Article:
What College Has Taught Me About Friendships
(fun fact: I watched the Gossip Girl finale for the third, maybe fourth, time the other day and decided they could be the face of this post) With the ups and downs of college life, having a solid support system is one of the things I consider essential. Staying in-state for school has given me the option to run home when things are too much to handle but with such a busy schedule, I can't always afford to hop in the car and run away from my responsibilities. That's where great friends come into play. I've learned a lot about friendships over the past two years. I've gained life long friends but I've also gained lessons that I think will help you when dealing with friendships in college.
1. Your closest friend may be someone you don't speak to everyday. Trying to balance a job and schoolwork is already a lot to handle so when you try to incorporate being active on campus, having a social life, while also getting adequate sleep, something ends up lacking. With that, don't feel someone is any less of a friend because you don't hear from them everyday. You want to surround yourself with individuals who are working to better themselves so respect their grind. However, you also don't want someone who lacks the ability to make time for what's important. It's all about balance and reciprocity. A true friend will make time out of their busy schedule, even if it is a simple text or a five minute phone call, it's something.
2. The difference between an acquaintance and a friend You meet so many people in college! There will be times when you talk to someone for less than ten minutes and feel like you've known each other all your life. In some cases, a genuine friendship can form or they'll just be another name on the list of best friends you made while on line for the bathroom at a party (aka the list that never ends). There will also be the group who you will only hear from on Thursday-Saturday nights. There's nothing wrong with having a solid group to go out with but you'll want to find the ones who are also down to pull an all-nighter with you when beer and music are replaced by textbooks and coffee...very strong coffee.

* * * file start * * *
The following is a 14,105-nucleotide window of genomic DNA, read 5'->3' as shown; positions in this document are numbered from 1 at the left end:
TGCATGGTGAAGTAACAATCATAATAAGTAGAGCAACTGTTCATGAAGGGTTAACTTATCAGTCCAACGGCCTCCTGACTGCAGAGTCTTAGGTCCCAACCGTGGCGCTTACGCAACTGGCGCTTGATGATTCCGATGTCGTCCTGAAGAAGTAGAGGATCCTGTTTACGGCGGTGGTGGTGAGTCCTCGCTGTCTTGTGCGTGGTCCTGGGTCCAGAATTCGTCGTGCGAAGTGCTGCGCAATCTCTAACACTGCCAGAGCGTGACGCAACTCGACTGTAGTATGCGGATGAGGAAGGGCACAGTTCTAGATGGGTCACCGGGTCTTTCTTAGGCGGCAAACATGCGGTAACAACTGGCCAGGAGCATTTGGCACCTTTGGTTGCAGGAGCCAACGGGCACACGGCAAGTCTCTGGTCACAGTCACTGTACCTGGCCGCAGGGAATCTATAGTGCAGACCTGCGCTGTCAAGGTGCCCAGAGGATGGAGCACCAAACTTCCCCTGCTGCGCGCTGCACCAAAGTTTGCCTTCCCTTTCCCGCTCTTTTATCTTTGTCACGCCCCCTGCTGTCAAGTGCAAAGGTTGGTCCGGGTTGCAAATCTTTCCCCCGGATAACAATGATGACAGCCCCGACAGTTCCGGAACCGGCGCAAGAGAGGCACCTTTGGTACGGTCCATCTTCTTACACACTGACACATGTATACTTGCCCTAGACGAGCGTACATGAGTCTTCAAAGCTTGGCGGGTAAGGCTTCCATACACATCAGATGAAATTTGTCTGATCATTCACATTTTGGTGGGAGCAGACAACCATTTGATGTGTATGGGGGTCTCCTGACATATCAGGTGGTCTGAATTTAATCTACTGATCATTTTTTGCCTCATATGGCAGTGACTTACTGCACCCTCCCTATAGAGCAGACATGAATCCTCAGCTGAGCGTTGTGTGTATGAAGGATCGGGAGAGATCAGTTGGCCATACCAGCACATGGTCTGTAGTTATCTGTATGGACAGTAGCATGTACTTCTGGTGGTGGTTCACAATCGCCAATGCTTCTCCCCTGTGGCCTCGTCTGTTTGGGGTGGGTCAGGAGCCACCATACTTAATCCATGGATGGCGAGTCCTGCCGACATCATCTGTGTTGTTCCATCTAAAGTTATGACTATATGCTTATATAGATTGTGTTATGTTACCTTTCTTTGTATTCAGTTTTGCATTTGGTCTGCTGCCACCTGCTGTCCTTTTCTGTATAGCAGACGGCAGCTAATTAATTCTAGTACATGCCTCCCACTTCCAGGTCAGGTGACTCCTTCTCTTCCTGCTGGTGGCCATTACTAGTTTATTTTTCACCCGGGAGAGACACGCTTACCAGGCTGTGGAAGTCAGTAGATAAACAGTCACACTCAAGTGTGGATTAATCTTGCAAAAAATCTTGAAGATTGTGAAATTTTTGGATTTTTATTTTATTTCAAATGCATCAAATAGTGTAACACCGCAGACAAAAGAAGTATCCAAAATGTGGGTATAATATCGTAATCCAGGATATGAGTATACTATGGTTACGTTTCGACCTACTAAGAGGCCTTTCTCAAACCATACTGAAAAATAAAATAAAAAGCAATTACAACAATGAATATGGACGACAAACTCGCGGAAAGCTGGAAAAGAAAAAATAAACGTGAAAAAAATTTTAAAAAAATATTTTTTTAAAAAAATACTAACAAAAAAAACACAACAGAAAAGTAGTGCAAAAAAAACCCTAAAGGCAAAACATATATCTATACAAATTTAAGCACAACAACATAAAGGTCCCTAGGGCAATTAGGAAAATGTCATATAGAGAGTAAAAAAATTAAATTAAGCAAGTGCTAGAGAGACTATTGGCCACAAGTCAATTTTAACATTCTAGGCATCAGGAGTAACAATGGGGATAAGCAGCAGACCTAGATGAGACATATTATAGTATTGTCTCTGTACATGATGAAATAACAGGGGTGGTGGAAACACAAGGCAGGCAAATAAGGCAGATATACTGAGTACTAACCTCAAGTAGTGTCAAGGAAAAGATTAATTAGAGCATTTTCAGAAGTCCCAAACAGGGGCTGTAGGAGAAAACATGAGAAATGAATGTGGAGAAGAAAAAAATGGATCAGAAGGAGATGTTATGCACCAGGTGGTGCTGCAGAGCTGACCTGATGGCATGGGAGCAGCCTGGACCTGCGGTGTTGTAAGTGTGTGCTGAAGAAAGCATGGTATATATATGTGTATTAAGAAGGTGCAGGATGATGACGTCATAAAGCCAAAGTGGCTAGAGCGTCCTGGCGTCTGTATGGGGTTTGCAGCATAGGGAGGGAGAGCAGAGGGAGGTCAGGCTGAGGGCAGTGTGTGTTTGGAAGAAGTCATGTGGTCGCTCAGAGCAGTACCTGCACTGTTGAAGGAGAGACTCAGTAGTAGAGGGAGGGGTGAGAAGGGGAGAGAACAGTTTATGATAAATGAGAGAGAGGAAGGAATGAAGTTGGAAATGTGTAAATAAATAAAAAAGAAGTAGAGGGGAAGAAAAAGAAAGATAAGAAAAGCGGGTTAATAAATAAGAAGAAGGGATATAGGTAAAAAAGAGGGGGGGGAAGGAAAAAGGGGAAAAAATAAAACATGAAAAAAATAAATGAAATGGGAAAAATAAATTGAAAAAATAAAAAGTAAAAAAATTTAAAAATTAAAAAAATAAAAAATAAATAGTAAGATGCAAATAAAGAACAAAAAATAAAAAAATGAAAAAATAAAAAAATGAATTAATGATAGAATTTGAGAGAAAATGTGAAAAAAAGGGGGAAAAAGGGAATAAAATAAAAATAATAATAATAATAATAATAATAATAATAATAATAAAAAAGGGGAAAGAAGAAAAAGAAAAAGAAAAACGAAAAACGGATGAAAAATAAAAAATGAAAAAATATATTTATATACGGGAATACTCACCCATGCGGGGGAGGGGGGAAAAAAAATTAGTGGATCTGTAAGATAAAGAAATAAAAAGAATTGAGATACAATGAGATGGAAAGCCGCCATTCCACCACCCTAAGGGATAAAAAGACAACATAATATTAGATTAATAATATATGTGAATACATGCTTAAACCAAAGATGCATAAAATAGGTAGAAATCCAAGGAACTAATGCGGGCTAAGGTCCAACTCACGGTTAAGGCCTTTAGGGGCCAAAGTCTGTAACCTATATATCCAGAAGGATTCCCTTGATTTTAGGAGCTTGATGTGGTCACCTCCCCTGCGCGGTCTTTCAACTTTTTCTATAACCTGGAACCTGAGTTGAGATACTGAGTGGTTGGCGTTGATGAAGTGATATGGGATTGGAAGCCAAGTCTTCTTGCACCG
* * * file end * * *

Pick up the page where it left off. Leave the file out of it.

3. Don't lose yourself to fit in. There's a chance you're still figuring out who that is and that's completely okay. At this point in time, you've developed a sound decision-making system and know most of your likes and dislikes. If you feel like you have to change your views in order to be with someone, move on. It's not worth it. Never in life should you compromise your values to satisfy someone else. If you've never been a fan of drinking, why pretend? You'll get tired of the games eventually so why waste that time when you can spend it with people with similar interests who enjoy the real you.
4. Cherish the ones who matter Everyone says they'll be there when things get rough but you start to realize who actually means it. Very few people are willing to leave their beds at any hour of the night to come sit with you while you stuff your face with potato chips and vent about your feelings. I've been lucky enough to find a select few, both in high school and college, who will do just that and couldn't be more grateful. You start to realize how rare these friendships are and will go to great lengths to keep these people in your life.